Friday night and grieve Brian. We did. The Websters, Sorensens,
Gallaghers, and Moehls all met by the hotel pool and Pat, Carla, Eric and I
told Brian's story. Others told their memories and we wept and
remembered together. Sophia was Brian's pair partner during much of his
skating period, and she, with her parents, Ana and Hans, joined in. It
was a good session.
The morning of the wedding had its own agenda, and the women rushed to hair
dressers, the guys loaded cars with necessary accoutrements, and we fumbled
with the studs in our tuxedos. After pictures on the beach, the appointed time
arrived. I started the procession, leading Pat to the live music of a
three string concerto. Pat said that she teared up initially, but when
she saw Eric waiting at the end of the aisle, she found her strength, and
enjoyed a dry eyed wedding. It was a beautiful wedding in every way.
Minister Bryant had wonderful sensitivity. He told stories of the bride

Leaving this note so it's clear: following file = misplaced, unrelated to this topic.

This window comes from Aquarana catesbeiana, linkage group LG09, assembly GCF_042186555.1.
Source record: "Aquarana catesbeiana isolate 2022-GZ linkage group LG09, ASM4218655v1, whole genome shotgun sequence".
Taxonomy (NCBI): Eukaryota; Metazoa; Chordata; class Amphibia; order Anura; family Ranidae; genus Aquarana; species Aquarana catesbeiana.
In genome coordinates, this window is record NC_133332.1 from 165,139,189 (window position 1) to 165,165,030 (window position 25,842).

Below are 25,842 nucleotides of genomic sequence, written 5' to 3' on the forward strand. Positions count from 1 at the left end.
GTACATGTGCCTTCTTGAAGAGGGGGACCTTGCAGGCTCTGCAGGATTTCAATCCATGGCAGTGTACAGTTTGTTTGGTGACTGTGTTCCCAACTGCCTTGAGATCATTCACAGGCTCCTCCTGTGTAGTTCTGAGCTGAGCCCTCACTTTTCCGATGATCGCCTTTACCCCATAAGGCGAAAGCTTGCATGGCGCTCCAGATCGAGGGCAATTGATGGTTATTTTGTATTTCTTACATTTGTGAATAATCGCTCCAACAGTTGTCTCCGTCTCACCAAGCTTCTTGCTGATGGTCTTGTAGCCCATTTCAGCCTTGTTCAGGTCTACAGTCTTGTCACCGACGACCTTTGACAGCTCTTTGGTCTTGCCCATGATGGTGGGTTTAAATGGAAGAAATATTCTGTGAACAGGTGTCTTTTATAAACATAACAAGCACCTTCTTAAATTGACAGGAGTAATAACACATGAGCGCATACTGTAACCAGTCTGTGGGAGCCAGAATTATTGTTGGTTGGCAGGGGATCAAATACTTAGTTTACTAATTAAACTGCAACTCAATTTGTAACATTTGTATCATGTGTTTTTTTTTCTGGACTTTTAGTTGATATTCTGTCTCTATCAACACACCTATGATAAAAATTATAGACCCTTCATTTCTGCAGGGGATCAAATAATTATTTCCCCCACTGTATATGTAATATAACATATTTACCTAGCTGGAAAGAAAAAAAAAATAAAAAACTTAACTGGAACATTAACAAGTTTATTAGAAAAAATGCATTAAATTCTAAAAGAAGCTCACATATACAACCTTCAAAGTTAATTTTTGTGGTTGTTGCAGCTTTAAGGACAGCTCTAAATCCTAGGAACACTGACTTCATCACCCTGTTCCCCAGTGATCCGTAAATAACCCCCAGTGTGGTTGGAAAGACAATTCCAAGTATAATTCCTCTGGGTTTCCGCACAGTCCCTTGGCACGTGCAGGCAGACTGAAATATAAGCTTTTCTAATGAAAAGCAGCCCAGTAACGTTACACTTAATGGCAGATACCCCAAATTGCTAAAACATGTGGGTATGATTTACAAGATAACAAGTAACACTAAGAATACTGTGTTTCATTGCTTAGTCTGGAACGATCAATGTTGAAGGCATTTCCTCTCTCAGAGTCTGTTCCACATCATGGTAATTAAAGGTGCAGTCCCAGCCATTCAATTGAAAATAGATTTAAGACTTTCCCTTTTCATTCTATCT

and groom, and when he sensed any sobering, he poked fun at Eric or one of the
groomsmen. We did more laughing than anything.
The reception maintained the light joyous spirit. People mingled, the
food at the banquet was good, and finally the toasts began. Since Brian
was to be the best man, a seat was left for him at the head table. This
did not dampen the mood, and Eric's good friend from high school, Michael
Diaz, poked fun at his good friend Eric. The maid of honor ribbed Irene
a bit, but mostly praised her. It was time for my toast. First I
praised my new daughter, Irene, for the beautiful job she had done preparing
the wedding. But then I said that I wanted to talk about two families.
I said that my sister, Dorothy, had been born in Chendu, China in 1949.
On that day, the Communist Chinese army was shelling the city. I